On appeal, the Ninth Circuit addressed the Church's expressed concern that the Tax Court had failed to recognize it as a bona fide religion. Under the applicable subsection, the court explained, an organization, in order to be exempt, must show that it is both organized and operated exclusively for religious or charitable purposes. The fact that the entity was organized for a religious purpose did not end the inquiry. The court went on to uphold the revocation of tax exempt status claimed by the Church on the basis that the entity did not operate exclusively for religious or charitable purposes since part of its net earnings inured to the benefit of private individuals. Church of Scientology, 823 F.2d at 1315.
A conclusion, based upon those two opinions, that courts had determined that the Church of Scientology was "no church" is perhaps, in legal terms, not wholly accurate. However, CSI's assertion that these two opinions definitively refute Daniels' statement and show that courts have determined that CSI is indeed a bona fide "church," is an equally imprecise conclusion. We point out first that the cases do not involve the Church of Scientology International, but rather the Church of Scientology of California (CSC). Second, church status was not involved. The opinions merely decided that, although CSC had been organized for religious purposes, it did not operate exclusively for religious purposes. A reading of the two judicial opinions, then, fairly permits the conclusion that the courts decided that CSC was a church as well as the conclusion that it was not. While both statements are, speaking in absolute precision, arguably incorrect, neither rises to the level of deliberate falsification. Some slight inaccuracy when describing the background of a case does not equate to deliberate misrepresentation or knowing fabrication.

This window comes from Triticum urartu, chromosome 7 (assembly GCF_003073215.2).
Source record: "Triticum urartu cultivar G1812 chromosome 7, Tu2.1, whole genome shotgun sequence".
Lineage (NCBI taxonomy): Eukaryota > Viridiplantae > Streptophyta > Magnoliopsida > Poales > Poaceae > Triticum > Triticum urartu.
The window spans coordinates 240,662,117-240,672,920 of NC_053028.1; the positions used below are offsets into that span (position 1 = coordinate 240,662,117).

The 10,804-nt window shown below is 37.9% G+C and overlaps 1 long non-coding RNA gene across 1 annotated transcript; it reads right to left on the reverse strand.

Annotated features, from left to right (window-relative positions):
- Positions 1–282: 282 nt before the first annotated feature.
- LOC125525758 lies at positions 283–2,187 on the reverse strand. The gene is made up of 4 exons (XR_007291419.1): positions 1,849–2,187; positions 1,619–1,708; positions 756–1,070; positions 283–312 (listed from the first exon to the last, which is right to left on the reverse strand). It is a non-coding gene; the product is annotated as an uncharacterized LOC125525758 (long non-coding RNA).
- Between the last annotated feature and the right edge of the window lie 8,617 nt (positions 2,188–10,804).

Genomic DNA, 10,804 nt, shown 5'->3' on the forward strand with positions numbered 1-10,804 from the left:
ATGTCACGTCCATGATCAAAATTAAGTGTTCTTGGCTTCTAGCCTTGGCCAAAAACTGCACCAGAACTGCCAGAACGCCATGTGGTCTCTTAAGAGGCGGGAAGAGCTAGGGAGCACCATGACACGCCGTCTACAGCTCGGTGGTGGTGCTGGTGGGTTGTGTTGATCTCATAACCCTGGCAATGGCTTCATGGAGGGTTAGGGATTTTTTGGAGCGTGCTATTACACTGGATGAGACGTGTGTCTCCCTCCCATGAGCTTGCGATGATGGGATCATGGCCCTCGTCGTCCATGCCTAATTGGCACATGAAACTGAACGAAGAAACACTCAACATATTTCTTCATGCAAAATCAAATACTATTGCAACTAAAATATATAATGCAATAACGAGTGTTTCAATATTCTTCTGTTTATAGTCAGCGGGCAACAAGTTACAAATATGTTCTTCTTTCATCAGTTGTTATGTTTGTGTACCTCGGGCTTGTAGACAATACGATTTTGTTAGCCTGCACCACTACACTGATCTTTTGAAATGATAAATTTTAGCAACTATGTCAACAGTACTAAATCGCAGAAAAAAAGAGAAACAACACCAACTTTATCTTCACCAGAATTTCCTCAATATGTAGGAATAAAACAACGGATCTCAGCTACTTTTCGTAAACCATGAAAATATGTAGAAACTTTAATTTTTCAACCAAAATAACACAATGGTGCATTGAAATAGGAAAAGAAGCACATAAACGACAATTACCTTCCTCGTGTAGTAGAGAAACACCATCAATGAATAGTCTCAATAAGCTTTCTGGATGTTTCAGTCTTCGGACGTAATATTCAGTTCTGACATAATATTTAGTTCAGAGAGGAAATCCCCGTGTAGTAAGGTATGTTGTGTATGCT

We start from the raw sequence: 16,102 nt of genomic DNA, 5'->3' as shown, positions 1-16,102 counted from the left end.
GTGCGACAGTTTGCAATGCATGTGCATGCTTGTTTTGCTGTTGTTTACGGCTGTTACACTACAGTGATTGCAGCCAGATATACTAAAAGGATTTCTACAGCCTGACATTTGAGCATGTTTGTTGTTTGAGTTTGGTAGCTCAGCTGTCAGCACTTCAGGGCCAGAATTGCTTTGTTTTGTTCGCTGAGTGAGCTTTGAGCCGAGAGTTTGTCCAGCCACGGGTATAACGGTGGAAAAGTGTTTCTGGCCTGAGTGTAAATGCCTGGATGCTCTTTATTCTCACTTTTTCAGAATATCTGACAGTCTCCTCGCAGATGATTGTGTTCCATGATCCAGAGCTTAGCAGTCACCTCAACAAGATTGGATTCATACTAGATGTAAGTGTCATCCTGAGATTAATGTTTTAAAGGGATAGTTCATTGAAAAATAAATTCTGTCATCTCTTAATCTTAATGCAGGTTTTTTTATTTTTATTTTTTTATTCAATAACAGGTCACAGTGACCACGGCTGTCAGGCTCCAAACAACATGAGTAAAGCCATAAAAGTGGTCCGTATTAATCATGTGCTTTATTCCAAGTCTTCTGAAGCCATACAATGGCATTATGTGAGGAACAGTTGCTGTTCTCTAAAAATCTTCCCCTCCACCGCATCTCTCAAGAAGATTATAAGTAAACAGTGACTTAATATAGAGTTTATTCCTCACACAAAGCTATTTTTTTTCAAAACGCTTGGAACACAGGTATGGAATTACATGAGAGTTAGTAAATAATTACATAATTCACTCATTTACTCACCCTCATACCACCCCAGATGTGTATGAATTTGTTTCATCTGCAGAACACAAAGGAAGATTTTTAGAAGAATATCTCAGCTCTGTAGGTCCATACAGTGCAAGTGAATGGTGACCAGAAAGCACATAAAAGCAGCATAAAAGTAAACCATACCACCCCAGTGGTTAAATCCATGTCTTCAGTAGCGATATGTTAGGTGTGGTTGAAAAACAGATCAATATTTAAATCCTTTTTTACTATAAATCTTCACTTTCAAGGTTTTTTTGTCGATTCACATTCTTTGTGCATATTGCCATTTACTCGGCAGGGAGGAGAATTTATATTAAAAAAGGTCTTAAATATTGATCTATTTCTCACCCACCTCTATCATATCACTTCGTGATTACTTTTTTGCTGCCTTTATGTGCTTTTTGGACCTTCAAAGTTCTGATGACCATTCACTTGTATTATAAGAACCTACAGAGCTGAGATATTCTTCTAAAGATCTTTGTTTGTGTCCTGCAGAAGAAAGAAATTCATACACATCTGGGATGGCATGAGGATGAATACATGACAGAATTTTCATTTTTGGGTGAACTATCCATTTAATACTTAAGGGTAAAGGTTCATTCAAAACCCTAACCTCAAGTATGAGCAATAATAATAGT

CSI has emphasized, however, that Daniels, who is a lawyer, stated affirmatively that he had knowledge of what "every judge" who had ever looked at the matter had concluded, when in fact he had read only two court opinions dealing with the religiosity of the Church of Scientology. Numerous other opinions, according to CSI, have recognized Scientology as a religion. CSI has asserted that Daniels made a broad statement without exhaustively researching the subject. His failure to inform himself before making the accusation constituted purposeful avoidance of the truth. Purposeful avoidance of the truth, CSI maintains, has been found evidence of a reckless disregard for the truth, and should be so found here. See Harte-Hanks Communications, Inc. v. Connaughton, 491 U.S. 657, 692, 109 S. Ct. 2678, 2698, 105 L. Ed. 2d 562 (1989).